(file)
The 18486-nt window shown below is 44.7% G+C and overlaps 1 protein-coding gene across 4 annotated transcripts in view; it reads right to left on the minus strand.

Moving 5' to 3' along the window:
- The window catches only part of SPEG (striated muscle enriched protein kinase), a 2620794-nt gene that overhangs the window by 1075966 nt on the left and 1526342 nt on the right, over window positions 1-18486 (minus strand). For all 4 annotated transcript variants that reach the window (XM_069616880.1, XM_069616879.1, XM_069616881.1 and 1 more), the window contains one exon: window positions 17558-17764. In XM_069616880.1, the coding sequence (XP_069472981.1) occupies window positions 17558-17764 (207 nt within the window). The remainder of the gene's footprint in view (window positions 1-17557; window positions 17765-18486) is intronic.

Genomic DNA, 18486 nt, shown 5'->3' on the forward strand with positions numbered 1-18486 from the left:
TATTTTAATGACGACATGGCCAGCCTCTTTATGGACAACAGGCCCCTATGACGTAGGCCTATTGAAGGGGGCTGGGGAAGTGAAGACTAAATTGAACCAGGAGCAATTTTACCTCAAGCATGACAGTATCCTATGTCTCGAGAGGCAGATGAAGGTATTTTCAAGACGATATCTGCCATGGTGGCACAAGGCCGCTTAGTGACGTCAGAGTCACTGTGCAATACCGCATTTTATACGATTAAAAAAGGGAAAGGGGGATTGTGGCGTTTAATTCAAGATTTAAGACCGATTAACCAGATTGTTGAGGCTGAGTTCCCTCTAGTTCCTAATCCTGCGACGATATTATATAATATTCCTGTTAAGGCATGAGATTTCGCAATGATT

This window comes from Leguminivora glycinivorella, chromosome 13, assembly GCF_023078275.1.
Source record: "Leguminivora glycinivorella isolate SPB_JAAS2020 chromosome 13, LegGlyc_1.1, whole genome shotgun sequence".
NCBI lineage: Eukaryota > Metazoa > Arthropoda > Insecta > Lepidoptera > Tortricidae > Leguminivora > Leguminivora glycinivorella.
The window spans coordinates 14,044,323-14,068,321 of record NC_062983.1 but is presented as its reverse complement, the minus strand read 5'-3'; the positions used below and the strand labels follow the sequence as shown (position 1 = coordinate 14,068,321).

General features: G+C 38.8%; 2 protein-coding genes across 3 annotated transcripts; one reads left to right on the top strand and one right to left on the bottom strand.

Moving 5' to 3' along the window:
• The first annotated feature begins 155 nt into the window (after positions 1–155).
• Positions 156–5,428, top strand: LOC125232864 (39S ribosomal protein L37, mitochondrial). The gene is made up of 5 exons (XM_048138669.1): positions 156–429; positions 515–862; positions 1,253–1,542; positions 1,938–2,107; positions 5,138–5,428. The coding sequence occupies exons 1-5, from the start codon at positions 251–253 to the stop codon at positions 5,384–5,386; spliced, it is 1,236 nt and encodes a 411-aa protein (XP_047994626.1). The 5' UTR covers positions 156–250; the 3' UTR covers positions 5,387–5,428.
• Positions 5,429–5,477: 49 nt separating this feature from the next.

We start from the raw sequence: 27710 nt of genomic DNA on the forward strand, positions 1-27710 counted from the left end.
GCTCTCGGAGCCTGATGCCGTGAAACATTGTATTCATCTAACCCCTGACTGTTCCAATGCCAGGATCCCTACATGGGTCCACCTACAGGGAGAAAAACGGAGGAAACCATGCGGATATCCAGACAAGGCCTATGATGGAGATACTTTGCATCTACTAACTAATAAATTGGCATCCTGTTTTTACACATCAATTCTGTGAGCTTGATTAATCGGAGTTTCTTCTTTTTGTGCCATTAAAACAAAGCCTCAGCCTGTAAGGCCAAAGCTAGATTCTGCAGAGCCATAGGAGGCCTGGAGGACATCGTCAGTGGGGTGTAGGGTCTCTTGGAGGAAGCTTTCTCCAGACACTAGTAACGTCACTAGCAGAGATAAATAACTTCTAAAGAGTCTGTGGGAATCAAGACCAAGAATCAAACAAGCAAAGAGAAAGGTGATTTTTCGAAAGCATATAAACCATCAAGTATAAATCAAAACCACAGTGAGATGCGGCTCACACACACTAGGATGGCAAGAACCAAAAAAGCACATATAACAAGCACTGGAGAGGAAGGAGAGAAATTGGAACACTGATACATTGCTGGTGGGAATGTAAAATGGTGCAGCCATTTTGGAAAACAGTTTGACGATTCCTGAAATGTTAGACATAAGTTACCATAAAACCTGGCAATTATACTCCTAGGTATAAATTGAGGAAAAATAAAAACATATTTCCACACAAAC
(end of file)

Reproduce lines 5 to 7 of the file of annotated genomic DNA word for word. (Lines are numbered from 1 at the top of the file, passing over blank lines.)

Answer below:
TATTTTAATGACGACATGGCCAGCCTCTTTATGGACAACAGGCCCCTATGACGTAGGCCTATTGAAGGGGGCTGGGGAAGTGAAGACTAAATTGAACCAGGAGCAATTTTACCTCAAGCATGACAGTATCCTATGTCTCGAGAGGCAGATGAAGGTATTTTCAAGACGATATCTGCCATGGTGGCACAAGGCCGCTTAGTGACGTCAGAGTCACTGTGCAATACCGCATTTTATACGATTAAAAAAGGGAAAGGGGGATTGTGGCGTTTAATTCAAGATTTAAGACCGATTAACCAGATTGTTGAGGCTGAGTTCCCTCTAGTTCCTAATCCTGCGACGATATTATATAATATTCCTGTTAAGGCATGAGATTTCGCAATGATT

This window comes from Leguminivora glycinivorella, chromosome 13, assembly GCF_023078275.1.
Source record: "Leguminivora glycinivorella isolate SPB_JAAS2020 chromosome 13, LegGlyc_1.1, whole genome shotgun sequence".